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Erik Anderson
Erik Anderson

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Week 0 Wrap

I've come to the end of the first or zero-eth week of the Metis Data Science Bootcamp. As I go over my notes, I realized we covered a lot of ground in one short week.

We did a variety of things including lectures, pair programming exercises, and a group project. Here are some of those things

  • pandas: a cute name based on panel data. Sort of a spreadsheet on steroids that you interact with only by typing, rather than by pointing and clicking. It also gracefully handles missing data.
  • numpy: numerical python. a library (basically a program) that extends the Python programming language to make it more efficient doing math on large collections of numbers.
  • The need to focus on a business question before even thinking about collecting data.
  • The problems that can exist in data, like people being inconsistent about how they spell thngs, and what to do about it. This is called data cleaning.
  • We learned that sometimes you have the choice between spending 12 hours coding something to solve a tricky problem, or else searching for a solution that already exists, probably in software that you already have.
  • Git is a tool for tracking, remembering, and undoing changes to files. It's sort of like an undo button, but it's also so much more.
  • Github is emphatically not Git.
  • Commit messages are little notes that explain why you saved a particular snapshot of your code. When you're making them they can feel like a waste of time. But you are reading them days or months later, they can be a lifesaver.
  • matplotlib. This is a library that lets you plot data. It can be quick and simple or highly customizable.
  • Git branches: Git is important, so we spent more time on it. It gets technical, but basically, it allows multiple people to work on different versions of a project, then combines their work in a graceful, controlled fashion.
  • We went over tips for giving good presentations. Notably, in the business environment that Metis prepares us for, small amounts of large text are the norm.
  • There was a lecture on what they called Design Thinking. It involves starting with the end-user (basically, the real person who uses the result of your work), thinking of how you can help them, building a minimum viable product, then iterating from there.
  • Code Style: This is key because it's important for humans, as well as computers, to be able to effectively read code. Formatting, comments, and thoughtful variable and function names help with this. Python is an interesting case in that some of the white space formatting has syntactical meaning; that is, the computer pays attention to white space when executing code. In Python, this imposes visual hints about the meaning, or semantics, of the code. But there are Google has a Style Guide for Python, which Metis recommends to us.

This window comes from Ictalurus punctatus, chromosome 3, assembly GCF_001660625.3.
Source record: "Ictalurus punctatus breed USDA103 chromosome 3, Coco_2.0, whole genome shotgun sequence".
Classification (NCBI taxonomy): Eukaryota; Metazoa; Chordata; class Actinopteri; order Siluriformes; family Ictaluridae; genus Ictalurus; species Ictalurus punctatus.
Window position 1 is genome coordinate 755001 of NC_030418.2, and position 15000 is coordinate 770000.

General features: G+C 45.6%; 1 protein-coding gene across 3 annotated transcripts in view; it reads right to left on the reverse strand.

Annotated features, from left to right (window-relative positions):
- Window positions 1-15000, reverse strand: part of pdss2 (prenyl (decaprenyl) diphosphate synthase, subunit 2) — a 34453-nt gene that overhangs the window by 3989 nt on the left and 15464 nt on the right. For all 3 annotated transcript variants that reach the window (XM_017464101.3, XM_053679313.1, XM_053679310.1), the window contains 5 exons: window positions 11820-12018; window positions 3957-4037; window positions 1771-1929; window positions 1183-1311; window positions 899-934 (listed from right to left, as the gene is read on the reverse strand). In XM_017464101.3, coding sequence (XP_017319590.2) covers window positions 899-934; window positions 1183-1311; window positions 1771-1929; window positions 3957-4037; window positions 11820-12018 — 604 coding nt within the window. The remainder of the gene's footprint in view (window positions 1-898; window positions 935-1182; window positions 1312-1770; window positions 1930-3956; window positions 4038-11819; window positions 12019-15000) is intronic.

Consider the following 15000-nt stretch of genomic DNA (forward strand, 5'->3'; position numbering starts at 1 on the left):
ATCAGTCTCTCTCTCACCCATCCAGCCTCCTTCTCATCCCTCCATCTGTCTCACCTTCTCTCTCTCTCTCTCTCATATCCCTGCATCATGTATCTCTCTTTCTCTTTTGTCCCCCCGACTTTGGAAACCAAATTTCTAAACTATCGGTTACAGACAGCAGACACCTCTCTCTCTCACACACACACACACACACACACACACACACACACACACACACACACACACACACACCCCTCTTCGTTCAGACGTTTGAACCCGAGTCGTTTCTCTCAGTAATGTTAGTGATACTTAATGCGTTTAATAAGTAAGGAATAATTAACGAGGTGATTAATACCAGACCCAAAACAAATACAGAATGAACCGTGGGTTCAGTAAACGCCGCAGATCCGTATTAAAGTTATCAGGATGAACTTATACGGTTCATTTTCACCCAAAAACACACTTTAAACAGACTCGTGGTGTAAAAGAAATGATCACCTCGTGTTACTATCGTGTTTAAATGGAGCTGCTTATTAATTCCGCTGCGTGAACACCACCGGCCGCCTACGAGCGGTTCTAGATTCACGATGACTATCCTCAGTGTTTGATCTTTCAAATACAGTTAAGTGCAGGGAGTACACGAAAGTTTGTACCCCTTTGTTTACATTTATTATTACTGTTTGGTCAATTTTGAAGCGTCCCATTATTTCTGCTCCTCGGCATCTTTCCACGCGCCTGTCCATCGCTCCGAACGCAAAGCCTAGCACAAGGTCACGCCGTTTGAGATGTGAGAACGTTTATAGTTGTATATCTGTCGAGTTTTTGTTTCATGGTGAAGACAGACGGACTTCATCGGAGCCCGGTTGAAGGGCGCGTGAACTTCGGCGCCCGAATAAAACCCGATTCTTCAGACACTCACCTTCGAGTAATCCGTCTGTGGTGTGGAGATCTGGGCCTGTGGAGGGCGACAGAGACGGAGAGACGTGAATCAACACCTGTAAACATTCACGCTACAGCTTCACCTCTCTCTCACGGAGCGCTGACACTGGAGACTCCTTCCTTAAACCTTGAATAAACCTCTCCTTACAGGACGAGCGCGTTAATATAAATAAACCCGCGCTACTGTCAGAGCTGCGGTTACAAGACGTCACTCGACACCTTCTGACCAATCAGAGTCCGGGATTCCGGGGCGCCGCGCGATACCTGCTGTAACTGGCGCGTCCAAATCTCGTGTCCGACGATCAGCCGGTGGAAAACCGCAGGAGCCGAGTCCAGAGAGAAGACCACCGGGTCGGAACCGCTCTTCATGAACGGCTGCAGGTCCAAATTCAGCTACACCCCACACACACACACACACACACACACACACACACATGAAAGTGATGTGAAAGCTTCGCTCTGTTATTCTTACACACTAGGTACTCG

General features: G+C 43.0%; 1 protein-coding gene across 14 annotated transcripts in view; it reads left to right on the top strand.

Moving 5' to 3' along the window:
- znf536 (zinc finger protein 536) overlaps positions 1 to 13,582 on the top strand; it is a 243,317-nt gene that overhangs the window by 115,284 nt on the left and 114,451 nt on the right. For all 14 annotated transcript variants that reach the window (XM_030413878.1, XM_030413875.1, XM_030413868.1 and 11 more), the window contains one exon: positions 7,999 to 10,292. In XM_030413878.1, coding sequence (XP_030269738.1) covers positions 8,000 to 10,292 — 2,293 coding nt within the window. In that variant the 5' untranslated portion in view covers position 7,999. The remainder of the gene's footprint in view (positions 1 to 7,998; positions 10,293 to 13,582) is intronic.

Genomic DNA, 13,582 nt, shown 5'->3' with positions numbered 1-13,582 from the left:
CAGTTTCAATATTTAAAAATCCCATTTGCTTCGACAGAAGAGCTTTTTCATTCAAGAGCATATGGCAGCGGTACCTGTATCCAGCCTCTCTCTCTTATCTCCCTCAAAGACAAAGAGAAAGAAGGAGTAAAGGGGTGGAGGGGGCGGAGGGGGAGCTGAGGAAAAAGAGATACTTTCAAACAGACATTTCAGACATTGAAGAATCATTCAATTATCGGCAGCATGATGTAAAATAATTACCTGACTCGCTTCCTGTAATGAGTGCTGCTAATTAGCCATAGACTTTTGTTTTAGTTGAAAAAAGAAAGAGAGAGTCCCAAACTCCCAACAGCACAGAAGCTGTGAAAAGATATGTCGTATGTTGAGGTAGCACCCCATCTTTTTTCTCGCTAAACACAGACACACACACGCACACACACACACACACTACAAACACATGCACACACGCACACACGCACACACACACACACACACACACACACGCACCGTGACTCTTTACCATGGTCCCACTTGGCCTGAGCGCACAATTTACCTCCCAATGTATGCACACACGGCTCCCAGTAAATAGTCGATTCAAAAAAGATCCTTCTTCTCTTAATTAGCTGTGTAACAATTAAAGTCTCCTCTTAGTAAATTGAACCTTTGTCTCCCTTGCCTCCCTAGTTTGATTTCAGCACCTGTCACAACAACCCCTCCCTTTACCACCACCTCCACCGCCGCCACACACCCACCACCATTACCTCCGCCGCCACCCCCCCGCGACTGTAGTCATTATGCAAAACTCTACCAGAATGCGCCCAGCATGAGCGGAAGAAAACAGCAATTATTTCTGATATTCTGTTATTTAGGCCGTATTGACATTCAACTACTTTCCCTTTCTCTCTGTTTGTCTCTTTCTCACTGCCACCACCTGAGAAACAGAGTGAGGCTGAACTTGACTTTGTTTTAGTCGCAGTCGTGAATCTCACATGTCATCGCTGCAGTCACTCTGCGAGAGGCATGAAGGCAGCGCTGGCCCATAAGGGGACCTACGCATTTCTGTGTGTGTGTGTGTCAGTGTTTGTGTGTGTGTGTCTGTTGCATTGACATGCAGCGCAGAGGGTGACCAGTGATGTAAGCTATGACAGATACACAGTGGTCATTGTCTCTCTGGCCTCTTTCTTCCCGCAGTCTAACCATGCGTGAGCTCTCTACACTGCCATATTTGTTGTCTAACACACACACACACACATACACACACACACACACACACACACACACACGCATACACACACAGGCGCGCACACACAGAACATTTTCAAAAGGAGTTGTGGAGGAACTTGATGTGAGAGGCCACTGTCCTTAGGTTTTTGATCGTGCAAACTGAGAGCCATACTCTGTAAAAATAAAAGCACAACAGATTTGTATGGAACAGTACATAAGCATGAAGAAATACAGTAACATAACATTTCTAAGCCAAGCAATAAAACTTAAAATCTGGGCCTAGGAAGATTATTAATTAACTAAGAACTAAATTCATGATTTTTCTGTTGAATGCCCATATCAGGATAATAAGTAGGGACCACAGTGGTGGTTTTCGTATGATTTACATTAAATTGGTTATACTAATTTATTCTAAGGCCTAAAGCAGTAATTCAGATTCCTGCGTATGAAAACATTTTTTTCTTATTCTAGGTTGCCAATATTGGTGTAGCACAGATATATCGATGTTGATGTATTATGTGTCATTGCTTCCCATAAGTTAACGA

• Computation Complexity: Sometimes, creating an algorithm that solves a problem is not enough. I learned this the hard way in a pair programming exercise. The problem was to find the largest factor of a very large number. The solution we came up with was correct, in that it found the correct solution for smaller numbers. It would have found the answer for a large number... eventually. I don't know how long because we gave up waiting for it, and then time was called on the exercise. For all I know, it might have taken years for the computer to find the answer. Studying Computational Complexity means determining how much work, relatively speaking, a computer will need to do to solve a problem in a particular way.
  • They warned us about perfectionism and promised that with the unfair deadlines they enforce, we wouldn't have room for it in this Bootcamp.
  • We had studied python in the prework, but here they introduced some more concepts, including pickling, defaults dicts, named tuples, double-ended queues, and generators.
  • They also gave a short presentation on writing a data science blog.
  • And finally, we (being myself and three other people: Eli, Eric, And Joanna) "did a data science" by analyzing public data on New York City subway ridership and advising a hypothetical client about when and where to deploy street teams to get pamphlets for their gala into the most hands possible.

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